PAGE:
I kissed my mom and brought the four cards home.
These are precious to me. I want to explain why.
I thoroughly enjoyed my freshman year at Hoosac Hall. We were an all-frosh dorm, with six floors of about thirty-six students per floor. The floors alternated, girls/guys.
I had two great freshman friends, Brian and Eric. Eric transferred to another school that summer, and I never saw him after that last night. Brian and I kept up for a few months of our sophomore year.
I’m sure those guys were responsible for the card. Eric probably bought it first thing Tuesday morning and I imagine Brian did the legwork to get it signed and sent, perhaps in Wednesday morning’s mail.
The facts of these details are forgotten, and beyond meaningless, but it’s important to me to piece together a story. Because it happened, on my account.
I never got to say thank you.
It would have been a disjointed week at Hoosac Hall, with kids studying, packing, testing and moving out, all on their own schedules. Thank you Brian and Eric. You’re two kids smiling at me, right now, in your room, in your doorway, I see you and you’re telling me it’s all right. Eric, you’re saying, “It’s no problem Ara. Really.” Brian you’re looking long at me, and your stare asks, “Are you okay?”
As only you could.
Brian, I’m okay.
I say I’m okay but I’m tearing up, I want to step into your room and pick up right where we were before I felt so light, that night.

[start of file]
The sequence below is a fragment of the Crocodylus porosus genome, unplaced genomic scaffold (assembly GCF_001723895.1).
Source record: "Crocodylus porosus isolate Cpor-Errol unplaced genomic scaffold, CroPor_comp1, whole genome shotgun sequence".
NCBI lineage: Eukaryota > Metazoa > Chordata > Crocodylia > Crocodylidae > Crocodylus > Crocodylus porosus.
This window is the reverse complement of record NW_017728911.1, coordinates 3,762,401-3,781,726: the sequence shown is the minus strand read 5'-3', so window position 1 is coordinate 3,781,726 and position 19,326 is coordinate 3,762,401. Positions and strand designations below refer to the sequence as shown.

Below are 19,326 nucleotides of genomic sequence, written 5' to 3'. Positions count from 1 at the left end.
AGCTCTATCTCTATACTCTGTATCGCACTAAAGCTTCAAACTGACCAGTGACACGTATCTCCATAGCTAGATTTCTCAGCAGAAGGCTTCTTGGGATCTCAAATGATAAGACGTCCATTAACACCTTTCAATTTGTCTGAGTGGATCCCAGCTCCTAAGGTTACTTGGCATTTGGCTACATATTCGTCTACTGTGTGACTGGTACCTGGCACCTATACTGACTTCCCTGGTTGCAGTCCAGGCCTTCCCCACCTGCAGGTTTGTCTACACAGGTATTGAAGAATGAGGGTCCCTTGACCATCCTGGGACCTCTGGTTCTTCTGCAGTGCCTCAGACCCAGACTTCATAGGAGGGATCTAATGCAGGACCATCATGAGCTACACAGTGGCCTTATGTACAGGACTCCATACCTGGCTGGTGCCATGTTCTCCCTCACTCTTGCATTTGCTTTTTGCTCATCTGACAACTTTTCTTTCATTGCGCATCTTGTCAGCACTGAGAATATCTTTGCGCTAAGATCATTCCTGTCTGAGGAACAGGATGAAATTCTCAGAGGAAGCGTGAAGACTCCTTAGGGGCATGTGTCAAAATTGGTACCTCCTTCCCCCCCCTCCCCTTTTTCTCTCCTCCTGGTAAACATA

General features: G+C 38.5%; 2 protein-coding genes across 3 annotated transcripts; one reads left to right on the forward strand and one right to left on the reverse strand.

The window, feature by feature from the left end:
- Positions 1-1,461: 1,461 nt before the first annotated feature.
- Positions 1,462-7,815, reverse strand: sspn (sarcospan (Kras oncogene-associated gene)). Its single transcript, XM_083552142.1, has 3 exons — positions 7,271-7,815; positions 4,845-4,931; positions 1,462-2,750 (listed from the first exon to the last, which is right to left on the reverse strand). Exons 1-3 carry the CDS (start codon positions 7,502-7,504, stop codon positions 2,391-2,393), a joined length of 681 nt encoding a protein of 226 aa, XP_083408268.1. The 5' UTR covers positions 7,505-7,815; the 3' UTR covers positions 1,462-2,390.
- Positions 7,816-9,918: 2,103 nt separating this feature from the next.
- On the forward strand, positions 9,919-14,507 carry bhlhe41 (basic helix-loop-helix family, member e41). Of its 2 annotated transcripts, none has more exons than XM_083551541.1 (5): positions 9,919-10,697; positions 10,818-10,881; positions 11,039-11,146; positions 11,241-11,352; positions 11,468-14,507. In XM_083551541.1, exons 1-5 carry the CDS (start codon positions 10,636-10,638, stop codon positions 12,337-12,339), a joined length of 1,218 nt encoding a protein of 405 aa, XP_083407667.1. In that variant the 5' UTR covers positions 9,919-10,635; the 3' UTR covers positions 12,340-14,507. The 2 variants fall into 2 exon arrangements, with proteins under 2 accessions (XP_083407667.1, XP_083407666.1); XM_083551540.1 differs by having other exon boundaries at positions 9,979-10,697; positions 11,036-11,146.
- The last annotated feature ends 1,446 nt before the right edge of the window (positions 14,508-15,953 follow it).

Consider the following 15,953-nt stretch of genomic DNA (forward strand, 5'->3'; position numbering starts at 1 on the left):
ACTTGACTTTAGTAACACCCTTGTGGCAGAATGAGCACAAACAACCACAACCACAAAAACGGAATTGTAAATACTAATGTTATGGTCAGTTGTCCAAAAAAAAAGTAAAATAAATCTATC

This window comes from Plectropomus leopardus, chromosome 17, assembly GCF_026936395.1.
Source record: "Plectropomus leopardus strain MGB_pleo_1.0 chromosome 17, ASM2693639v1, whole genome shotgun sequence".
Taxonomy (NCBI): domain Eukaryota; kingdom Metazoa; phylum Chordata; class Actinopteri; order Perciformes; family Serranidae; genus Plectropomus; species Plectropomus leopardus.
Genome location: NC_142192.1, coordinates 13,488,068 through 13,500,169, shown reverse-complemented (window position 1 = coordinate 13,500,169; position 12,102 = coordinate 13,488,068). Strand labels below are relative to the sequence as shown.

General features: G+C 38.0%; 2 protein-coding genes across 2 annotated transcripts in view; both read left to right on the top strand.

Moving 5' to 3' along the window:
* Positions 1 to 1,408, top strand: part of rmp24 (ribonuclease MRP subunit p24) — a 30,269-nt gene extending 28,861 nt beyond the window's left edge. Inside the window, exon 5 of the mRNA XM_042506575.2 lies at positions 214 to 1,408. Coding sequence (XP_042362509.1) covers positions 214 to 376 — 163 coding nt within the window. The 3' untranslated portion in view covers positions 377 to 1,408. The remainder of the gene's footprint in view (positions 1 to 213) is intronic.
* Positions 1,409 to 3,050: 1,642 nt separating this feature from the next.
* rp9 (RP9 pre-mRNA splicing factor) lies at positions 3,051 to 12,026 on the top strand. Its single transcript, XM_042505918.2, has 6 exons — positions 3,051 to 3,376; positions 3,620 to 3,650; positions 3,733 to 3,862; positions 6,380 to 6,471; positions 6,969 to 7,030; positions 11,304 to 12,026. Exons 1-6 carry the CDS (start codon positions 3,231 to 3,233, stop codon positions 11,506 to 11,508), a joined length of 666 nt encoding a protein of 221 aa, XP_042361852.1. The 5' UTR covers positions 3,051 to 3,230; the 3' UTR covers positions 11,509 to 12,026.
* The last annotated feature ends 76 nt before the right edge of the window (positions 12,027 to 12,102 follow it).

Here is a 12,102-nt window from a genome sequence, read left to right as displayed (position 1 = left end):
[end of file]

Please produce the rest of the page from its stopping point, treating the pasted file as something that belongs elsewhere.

For just one moment, please, I want that last year of my perfect boy’s life back. To be with you two. You shared secrets that got some beautiful things started in me.
I want it to go beyond taking in your voices and your looks. I want you to see me. And yet, this goes only one way, towards me.
My thoughts get past Brian and Eric (just for now guys) and are back in the present. As I study the card, it looks like maybe seven different pens were used. Assuming the signing order went from the top of the card to the bottom, my two buddies got it started, then it worked its way down to the 4th and 2nd floors. Then back to the 5th. And a stamp and off.
I missed out on the traditional goodbyes. Missed the address exchanges that eighteen-year-olds do. The good sobbing. The phone numbers on slips of paper. The promises to get together for the 4th of July. The group photos. I really, really, really missed my friends.
Thank you, everyone, for the thoughtful card. You stopped your world, thought of me, and signed your full names.
I had a problem leaving everyone behind like that. So many cut connections. I lost the social structure that would have helped me that summer and in September, when I returned to campus.
That summer, mom wanted me to see a grief counselor. I declined. I said I was okay. That was my mistake. I was not.
A counselor, or therapist, would have asked me about my friends, that good, big, decent group of boys and girls. Would have told me that the disruption was unhealthy, and didn’t have to continue. I’m sure I would have been encouraged to reach out to them, some of them, that summer. Certainly when the new semester started.
We were scattered all over campus but the suggestion, coming from a therapist, would have mattered to me. I think I would have enjoyed that. I should not have had to go through months of being a sophomore, with those freshman connections lost.
Condolence cards are meant to ease suffering, right now. I don’t think any thought is given to whether they’ll be preserved and re-examined decades later. Most cards simply do their job. I know the value of such a card. I just received a very touching one, indeed.